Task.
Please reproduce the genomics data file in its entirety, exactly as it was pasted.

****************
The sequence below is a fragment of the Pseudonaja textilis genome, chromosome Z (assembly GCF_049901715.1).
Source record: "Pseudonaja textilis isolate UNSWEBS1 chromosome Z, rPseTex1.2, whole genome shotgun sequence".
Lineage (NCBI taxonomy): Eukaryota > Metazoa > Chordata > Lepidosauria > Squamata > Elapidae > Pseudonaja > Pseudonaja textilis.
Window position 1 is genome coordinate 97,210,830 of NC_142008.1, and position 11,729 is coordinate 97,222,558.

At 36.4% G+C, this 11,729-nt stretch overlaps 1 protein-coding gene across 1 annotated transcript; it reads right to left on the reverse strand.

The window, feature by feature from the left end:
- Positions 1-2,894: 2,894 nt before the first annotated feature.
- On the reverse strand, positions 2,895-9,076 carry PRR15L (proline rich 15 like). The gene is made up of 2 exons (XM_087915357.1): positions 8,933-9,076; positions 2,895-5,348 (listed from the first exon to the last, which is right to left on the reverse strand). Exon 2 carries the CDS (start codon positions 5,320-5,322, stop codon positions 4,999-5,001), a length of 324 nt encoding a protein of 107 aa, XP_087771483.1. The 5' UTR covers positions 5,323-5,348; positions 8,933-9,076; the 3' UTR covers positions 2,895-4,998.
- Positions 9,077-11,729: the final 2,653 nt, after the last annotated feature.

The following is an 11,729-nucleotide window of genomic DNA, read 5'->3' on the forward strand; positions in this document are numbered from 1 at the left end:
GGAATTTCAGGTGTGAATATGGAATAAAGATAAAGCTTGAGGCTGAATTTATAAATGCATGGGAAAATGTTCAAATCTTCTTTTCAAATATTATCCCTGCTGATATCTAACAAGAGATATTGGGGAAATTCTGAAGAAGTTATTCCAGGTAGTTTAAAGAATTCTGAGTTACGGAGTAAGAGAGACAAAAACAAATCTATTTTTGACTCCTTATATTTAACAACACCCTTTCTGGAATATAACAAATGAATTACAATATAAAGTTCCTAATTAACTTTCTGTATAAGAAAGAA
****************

The sequence below is a fragment of the Pseudonaja textilis genome, chromosome Z (assembly GCF_049901715.1).
Source record: "Pseudonaja textilis isolate UNSWEBS1 chromosome Z, rPseTex1.2, whole genome shotgun sequence".
Lineage (NCBI taxonomy): Eukaryota > Metazoa > Chordata > Lepidosauria > Squamata > Elapidae > Pseudonaja > Pseudonaja textilis.
Window position 1 is genome coordinate 97,210,830 of NC_142008.1, and position 11,729 is coordinate 97,222,558.

At 36.4% G+C, this 11,729-nt stretch overlaps 1 protein-coding gene across 1 annotated transcript; it reads right to left on the reverse strand.

The window, feature by feature from the left end:
- Positions 1-2,894: 2,894 nt before the first annotated feature.
- On the reverse strand, positions 2,895-9,076 carry PRR15L (proline rich 15 like). The gene is made up of 2 exons (XM_087915357.1): positions 8,933-9,076; positions 2,895-5,348 (listed from the first exon to the last, which is right to left on the reverse strand). Exon 2 carries the CDS (start codon positions 5,320-5,322, stop codon positions 4,999-5,001), a length of 324 nt encoding a protein of 107 aa, XP_087771483.1. The 5' UTR covers positions 5,323-5,348; positions 8,933-9,076; the 3' UTR covers positions 2,895-4,998.
- Positions 9,077-11,729: the final 2,653 nt, after the last annotated feature.

The following is an 11,729-nucleotide window of genomic DNA, read 5'->3' on the forward strand; positions in this document are numbered from 1 at the left end:
GGAATTTCAGGTGTGAATATGGAATAAAGATAAAGCTTGAGGCTGAATTTATAAATGCATGGGAAAATGTTCAAATCTTCTTTTCAAATATTATCCCTGCTGATATCTAACAAGAGATATTGGGGAAATTCTGAAGAAGTTATTCCAGGTAGTTTAAAGAATTCTGAGTTACGGAGTAAGAGAGACAAAAACAAATCTATTTTTGACTCCTTATATTTAACAACACCCTTTCTGGAATATAACAAATGAATTACAATATAAAGTTCCTAATTAACTTTCTGTATAAGAAAGAA